Dig history? Do your bit to restore old woodland

Head gardener Barry Smith at Stowe
Head gardener Barry Smith at Stowe
  • Woodland area at National Trust Gardens had been lost oer time
  • 400 trees have been planted so far in restoration project
  • Visitors can pay to plant their own tree

Plant a tree and help restore a historic woodland.

Over the last two months the team and visitors at the National Trust gardens at Stowe have been planting 400 trees in a woodland area of the gardens by the Gothic Temple.

Originally known as the Wick Quarter, it was designed by royal gardener Charles Bridgeman, but had been lost over time.

The new trees will help establish the missing woodland, consisting of a native mix of oak, beech and sweet chestnut.

Head gardener Barry Smith said: “By planting a tree, you are instrumental in recreating one of Europe’s finest ever creations.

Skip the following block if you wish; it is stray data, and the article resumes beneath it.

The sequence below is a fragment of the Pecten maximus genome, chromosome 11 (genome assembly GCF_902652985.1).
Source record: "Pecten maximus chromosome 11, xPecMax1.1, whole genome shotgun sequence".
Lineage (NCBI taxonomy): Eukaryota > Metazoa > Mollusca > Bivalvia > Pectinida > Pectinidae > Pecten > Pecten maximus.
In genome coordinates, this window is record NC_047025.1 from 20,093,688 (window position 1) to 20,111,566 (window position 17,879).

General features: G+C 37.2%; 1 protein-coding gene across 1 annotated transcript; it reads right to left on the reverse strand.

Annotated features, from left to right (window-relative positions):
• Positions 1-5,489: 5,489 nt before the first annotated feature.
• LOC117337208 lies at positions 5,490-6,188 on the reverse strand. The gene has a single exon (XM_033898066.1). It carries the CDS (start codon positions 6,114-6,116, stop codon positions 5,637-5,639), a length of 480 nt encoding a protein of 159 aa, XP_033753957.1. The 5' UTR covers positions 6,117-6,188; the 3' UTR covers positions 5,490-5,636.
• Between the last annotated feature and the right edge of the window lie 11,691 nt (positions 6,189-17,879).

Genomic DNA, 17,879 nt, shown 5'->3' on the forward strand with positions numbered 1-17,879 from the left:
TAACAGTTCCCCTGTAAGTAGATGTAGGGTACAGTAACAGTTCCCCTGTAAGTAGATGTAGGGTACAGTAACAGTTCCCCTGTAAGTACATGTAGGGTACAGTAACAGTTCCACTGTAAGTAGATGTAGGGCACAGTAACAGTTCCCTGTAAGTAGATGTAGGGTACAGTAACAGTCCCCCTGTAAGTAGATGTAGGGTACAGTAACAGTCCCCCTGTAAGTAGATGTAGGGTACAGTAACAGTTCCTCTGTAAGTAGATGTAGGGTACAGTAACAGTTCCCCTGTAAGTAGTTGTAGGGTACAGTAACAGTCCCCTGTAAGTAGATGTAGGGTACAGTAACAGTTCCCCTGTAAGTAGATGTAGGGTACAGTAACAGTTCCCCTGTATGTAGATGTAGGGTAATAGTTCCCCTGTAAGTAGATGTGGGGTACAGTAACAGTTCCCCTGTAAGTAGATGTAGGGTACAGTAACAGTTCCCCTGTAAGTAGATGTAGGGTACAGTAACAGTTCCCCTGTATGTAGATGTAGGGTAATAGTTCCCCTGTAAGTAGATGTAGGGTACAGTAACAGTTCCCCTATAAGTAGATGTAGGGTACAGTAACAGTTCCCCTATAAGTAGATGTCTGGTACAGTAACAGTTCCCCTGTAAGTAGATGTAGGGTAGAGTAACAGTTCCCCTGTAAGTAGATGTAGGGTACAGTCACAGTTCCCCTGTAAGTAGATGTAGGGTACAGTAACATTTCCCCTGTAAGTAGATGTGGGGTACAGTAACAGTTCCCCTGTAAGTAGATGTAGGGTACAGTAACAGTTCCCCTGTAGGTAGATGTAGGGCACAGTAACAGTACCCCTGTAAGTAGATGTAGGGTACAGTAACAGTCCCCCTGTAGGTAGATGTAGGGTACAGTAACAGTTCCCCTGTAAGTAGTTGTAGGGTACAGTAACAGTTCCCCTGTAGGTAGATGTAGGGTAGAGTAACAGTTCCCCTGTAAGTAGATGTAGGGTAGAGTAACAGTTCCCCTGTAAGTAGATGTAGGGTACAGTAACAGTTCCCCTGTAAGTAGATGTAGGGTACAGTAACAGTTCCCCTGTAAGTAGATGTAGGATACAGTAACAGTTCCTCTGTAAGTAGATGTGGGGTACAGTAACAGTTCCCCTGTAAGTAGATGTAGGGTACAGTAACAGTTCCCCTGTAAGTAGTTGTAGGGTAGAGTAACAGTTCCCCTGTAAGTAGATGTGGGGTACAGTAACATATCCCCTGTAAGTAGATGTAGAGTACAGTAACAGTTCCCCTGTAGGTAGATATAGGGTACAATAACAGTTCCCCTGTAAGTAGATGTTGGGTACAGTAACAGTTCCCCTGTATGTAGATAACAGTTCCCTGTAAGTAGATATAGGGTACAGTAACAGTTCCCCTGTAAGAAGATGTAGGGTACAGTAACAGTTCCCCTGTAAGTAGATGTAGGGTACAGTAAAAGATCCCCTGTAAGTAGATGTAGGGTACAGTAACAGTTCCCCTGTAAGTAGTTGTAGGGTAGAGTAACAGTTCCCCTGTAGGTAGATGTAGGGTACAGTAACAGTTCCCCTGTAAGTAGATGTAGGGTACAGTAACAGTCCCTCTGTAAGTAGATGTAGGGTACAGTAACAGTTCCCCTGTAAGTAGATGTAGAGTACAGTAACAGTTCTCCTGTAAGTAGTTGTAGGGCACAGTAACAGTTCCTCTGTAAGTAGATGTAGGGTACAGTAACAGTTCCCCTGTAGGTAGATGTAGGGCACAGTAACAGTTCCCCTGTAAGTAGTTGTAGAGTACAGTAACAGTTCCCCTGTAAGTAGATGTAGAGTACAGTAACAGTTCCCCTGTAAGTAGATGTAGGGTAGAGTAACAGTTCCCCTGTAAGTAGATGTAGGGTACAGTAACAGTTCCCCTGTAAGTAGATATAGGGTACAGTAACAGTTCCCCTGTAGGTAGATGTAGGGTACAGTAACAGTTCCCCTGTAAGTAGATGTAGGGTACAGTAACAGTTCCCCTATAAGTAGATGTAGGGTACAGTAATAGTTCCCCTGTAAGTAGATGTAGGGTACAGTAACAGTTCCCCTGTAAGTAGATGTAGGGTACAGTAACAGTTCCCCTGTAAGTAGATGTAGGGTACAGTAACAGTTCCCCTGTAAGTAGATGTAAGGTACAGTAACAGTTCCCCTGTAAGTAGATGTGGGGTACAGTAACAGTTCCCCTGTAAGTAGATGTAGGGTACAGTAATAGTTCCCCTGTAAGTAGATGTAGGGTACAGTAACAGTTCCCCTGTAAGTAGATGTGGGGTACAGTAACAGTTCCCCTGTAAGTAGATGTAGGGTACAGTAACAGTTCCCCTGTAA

“The restoration work aims to return Stowe to its former glory, renowned worldwide for its magnificence and splendour. “It’s an opportunity to return in the future and see the woodland develop whilst supporting our conservation and charity work to keep special places like Stowe alive for all to enjoy now and in the future.”

There’s a chance for visitors to plant a tree on Saturday, March 21.

All the necessary tools will be ready for you to use, with expert advice to give your tree the best start and leave your mark on the gardens’ restoration.

Trees cost £20 each to plant and opportunities are also available on weekdays.

To book a place to take part, call the visitor welcome team on 01280 825009.

See www.nationaltrust.org.uk/stowe